2 Unjustifiably Cheap Dividend Stocks in Canada

Given their cheaper valuation and high dividend yields, these two Canadian stocks are an excellent buy for income-seeking investors.

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With inflation in the United States coming in line with expectations and the easing fears of contagion in the banking sector amid the failure of two banks, the S&P/TSX Composite Index rose 0.5% yesterday. Despite the increase, the benchmark index is trading 5.5% lower than this year’s highs.

Amid the weakness in the broader equity markets and rising interest rates, the following two Canadian dividend stocks have witnessed substantial selling over the last few months. Meanwhile, the steep correction has provided a buying opportunity for income-seeking investors in these two stocks.

TC Energy

TC Energy (TSX:TRP) is an energy infrastructure company that operates a network of pipelines, storage facilities, and power-producing plants. In December, the company reported an oil spillage of 14,000 barrels from its Keystone pipeline in Kansas. On the back of the spillage, the United States authorities have ordered the company to lower its operating pressure on the entire Keystone pipeline.

The announcement and weakness in the broader equity markets have dragged TC Energy’s stock price down, which currently trades 27% lower compared to its 52-week high. Amid the steep correction, the company’s price-to-book multiple stands at 1.8.

Notably, the company operates a highly regulated business, with around 95% of its adjusted EBITDA (earnings before interest, tax, depreciation, and amortization) underpinned by rate-regulated assets and long-term contracts. So, the company’s financials are less susceptible to market volatility. These stable financials have allowed TRP to raise its dividends for the previous 23 years at a CAGR (compounded annual growth rate) of 7%. The stock’s yield for the next 12 months stands at 6.87%.

The growing LNG (liquified natural gas) exports from North America to Europe are driving the demand for TC Energy’s services. Meanwhile, the company is continuing its $34 billion secured capital program, expanding its asset base. These growth initiatives could grow its adjusted EBITDA at a CAGR of 6% through 2026. So, given its solid underlying business, strong balance sheet, and healthy growth prospects, the company’s future payouts are safe, making it an ideal buy for income-seeking investors.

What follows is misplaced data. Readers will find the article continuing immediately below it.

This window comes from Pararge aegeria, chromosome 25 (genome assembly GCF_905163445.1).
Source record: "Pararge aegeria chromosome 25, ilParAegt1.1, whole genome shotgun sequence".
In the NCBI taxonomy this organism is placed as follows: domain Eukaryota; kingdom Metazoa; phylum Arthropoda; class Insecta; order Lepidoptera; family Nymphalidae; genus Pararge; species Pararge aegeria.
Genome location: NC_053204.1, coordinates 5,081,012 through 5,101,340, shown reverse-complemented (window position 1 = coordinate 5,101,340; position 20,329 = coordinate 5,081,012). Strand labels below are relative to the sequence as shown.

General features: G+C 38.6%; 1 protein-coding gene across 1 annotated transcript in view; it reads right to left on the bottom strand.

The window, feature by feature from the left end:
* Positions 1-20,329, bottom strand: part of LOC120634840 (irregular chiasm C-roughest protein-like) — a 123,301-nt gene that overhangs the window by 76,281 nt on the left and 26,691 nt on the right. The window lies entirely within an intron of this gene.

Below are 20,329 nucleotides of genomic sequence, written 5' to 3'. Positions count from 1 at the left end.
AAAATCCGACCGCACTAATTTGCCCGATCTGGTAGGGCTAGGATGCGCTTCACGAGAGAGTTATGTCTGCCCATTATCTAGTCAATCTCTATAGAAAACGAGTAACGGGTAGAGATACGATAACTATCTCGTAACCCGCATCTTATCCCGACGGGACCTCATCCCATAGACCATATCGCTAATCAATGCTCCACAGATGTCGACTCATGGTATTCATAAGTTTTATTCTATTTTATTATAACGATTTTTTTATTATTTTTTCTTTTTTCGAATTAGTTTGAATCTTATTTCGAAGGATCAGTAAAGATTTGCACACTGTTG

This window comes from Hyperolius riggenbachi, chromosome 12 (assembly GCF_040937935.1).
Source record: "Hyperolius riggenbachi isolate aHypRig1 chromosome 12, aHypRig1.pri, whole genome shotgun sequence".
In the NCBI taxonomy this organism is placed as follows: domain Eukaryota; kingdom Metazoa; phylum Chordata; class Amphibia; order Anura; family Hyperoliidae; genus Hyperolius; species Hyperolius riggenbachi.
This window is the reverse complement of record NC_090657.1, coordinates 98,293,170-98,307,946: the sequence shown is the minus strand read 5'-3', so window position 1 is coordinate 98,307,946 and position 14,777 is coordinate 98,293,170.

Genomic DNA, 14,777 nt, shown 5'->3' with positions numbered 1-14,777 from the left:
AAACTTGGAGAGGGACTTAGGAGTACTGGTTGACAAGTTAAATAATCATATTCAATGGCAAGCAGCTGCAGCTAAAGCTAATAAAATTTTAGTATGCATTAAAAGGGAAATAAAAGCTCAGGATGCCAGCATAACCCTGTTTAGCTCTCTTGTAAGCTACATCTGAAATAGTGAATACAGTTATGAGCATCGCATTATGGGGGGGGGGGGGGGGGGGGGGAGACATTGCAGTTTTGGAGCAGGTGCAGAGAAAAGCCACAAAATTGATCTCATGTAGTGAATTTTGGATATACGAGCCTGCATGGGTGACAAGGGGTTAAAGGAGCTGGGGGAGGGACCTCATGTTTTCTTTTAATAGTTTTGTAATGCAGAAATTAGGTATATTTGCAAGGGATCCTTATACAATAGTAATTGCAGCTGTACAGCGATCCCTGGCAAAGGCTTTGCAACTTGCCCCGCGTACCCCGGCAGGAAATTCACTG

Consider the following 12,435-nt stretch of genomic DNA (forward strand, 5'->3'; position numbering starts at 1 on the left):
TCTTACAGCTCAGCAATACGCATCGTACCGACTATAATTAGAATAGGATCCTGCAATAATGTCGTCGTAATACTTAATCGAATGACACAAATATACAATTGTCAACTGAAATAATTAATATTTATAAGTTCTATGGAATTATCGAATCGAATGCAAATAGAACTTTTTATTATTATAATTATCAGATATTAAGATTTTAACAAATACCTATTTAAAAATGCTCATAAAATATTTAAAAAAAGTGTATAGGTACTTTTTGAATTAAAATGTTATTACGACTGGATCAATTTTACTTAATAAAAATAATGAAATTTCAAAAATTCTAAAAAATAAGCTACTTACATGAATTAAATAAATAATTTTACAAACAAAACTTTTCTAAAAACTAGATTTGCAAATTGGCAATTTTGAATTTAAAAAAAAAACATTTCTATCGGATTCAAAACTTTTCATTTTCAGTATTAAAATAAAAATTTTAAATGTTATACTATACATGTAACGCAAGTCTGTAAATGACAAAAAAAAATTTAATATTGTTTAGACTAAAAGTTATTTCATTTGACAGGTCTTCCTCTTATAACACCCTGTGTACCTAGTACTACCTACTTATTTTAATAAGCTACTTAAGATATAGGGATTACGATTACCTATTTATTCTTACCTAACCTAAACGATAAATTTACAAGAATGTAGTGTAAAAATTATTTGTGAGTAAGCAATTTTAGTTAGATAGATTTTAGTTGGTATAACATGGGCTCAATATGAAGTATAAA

TransAlta Renewables

TransAlta Renewables (TSX:RNW) operates highly contracted renewable and natural gas power generation facilities in Canada, the United States, and Australia. It operates 50 power-producing facilities, with an overall capacity of 2,993 megawatts. Amid the rising interest rates and weakness in the renewable space, the company has been under pressure over the last few months. It has lost around 39% of its stock price compared to its 52-week high. The sell-off has dragged its valuation down to attractive levels, with its NTM (next 12 months) price-to-earnings multiple declining to 14.5.

TransAlta Renewables has put in place long-term agreements to sell a substantial percentage of the power produced by its facilities. These long-term agreements shield its financials from price and volume fluctuations, thus delivering stable financials. Supported by these strong financials, the company has been paying dividends at a healthier rate. RNW currently pays a monthly dividend of $0.07833, with its yield at 7.87%.

This year, TransAlta Renewables expects to put new renewable and transmission assets in Australia into service. Also, it hopes to bring its Kent Hills facilities back into service in the second half of this year. These growth initiatives could boost its financials, thus allowing the company to continue paying dividends at a healthier rate. 

This article represents the opinion of the writer, who may disagree with the “official” recommendation position of a Motley Fool premium service or advisor. We’re Motley! Questioning an investing thesis — even one of our own — helps us all think critically about investing and make decisions that help us become smarter, happier, and richer, so we sometimes publish articles that may not be in line with recommendations, rankings or other content.

Fool contributor Rajiv Nanjapla has no position in any of the stocks mentioned. The Motley Fool has no position in any of the stocks mentioned. The Motley Fool has a disclosure policy.

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